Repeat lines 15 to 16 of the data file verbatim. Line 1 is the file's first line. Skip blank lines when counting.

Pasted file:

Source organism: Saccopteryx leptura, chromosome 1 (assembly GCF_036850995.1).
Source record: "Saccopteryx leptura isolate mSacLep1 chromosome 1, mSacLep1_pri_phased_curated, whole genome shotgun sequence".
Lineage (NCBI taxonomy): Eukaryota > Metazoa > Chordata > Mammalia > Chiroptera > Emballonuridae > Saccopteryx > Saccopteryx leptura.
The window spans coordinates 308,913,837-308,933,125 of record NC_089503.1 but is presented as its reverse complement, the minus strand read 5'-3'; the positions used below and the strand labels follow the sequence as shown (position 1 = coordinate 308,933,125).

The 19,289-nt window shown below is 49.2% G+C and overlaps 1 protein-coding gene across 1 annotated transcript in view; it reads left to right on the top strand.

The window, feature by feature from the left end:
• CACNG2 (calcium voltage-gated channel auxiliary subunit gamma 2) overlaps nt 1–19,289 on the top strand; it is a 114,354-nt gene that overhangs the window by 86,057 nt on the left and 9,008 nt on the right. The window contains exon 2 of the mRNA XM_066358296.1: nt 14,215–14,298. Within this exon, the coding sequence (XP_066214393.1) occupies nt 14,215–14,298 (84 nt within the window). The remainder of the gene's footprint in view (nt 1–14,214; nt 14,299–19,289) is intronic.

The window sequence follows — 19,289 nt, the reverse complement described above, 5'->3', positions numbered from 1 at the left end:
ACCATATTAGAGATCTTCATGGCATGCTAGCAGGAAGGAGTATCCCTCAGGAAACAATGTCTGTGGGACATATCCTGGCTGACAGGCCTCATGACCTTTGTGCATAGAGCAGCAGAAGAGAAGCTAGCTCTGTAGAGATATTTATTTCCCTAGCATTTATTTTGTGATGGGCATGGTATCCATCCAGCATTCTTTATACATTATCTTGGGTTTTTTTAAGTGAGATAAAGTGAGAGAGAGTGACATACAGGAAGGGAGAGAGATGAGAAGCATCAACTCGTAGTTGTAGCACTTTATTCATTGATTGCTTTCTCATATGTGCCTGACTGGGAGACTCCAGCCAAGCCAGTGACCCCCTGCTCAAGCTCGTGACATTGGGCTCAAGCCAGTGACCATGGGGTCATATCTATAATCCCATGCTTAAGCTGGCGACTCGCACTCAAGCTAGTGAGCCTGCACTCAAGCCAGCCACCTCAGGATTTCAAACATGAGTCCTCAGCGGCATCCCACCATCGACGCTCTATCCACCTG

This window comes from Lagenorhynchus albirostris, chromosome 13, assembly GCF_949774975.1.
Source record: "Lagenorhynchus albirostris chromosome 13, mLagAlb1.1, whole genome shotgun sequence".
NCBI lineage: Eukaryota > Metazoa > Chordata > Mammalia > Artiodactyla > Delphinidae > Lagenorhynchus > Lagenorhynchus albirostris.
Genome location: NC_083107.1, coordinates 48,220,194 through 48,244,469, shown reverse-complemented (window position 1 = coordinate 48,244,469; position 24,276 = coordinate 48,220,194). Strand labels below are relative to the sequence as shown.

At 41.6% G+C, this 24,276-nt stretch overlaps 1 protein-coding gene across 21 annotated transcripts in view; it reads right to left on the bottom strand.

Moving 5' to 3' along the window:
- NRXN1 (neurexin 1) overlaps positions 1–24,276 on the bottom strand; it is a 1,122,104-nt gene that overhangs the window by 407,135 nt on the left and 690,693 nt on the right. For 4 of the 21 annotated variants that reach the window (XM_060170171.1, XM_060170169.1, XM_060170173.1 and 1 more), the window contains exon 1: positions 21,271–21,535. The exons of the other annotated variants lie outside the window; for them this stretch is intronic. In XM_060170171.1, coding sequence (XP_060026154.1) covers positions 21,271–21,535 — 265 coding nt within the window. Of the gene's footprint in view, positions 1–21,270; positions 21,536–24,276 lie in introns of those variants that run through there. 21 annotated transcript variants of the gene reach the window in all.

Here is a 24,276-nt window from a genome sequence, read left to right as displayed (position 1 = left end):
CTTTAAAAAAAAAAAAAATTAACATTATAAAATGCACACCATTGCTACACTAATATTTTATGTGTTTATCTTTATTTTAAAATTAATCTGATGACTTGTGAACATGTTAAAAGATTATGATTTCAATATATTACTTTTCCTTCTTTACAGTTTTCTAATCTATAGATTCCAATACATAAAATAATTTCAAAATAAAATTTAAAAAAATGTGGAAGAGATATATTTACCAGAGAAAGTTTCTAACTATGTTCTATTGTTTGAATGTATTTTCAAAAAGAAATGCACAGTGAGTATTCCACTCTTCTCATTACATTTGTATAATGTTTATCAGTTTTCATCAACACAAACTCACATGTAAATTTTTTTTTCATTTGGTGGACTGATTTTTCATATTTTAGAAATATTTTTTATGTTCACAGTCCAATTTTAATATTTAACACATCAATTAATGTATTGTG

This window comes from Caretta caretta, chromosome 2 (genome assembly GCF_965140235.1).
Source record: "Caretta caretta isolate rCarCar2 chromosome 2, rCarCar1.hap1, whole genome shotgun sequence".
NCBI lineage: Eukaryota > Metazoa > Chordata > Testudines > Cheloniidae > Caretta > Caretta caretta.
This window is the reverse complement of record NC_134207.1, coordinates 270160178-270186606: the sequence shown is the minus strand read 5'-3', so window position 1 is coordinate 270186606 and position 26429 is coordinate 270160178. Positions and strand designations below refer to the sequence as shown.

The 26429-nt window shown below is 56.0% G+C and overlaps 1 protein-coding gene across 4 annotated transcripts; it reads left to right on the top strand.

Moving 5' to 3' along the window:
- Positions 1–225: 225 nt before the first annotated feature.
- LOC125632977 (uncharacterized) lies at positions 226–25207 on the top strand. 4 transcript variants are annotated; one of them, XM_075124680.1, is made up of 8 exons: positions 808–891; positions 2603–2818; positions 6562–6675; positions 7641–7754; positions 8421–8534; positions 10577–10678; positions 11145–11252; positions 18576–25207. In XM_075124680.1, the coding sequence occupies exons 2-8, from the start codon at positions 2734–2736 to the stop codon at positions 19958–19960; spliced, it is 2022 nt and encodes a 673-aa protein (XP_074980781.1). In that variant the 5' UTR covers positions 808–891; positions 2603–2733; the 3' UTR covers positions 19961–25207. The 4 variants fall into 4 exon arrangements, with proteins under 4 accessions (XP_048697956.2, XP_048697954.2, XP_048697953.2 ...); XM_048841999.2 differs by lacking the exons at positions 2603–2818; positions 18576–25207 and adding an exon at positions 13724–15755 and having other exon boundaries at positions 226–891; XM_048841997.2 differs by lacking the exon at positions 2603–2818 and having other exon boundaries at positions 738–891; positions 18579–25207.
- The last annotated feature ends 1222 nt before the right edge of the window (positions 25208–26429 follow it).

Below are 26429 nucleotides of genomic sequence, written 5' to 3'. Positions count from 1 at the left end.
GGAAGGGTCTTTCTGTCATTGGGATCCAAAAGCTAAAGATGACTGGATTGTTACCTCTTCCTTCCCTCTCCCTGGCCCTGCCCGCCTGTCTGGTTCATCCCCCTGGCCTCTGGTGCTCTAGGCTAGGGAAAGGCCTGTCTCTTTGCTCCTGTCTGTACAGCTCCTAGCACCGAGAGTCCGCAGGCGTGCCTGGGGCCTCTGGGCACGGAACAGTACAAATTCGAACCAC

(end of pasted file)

Moving 5' to 3' along the window:
- NRXN1 (neurexin 1) overlaps positions 1–24,276 on the bottom strand; it is a 1,122,104-nt gene that overhangs the window by 407,135 nt on the left and 690,693 nt on the right. For 4 of the 21 annotated variants that reach the window (XM_060170171.1, XM_060170169.1, XM_060170173.1 and 1 more), the window contains exon 1: positions 21,271–21,535. The exons of the other annotated variants lie outside the window; for them this stretch is intronic. In XM_060170171.1, coding sequence (XP_060026154.1) covers positions 21,271–21,535 — 265 coding nt within the window. Of the gene's footprint in view, positions 1–21,270; positions 21,536–24,276 lie in introns of those variants that run through there. 21 annotated transcript variants of the gene reach the window in all.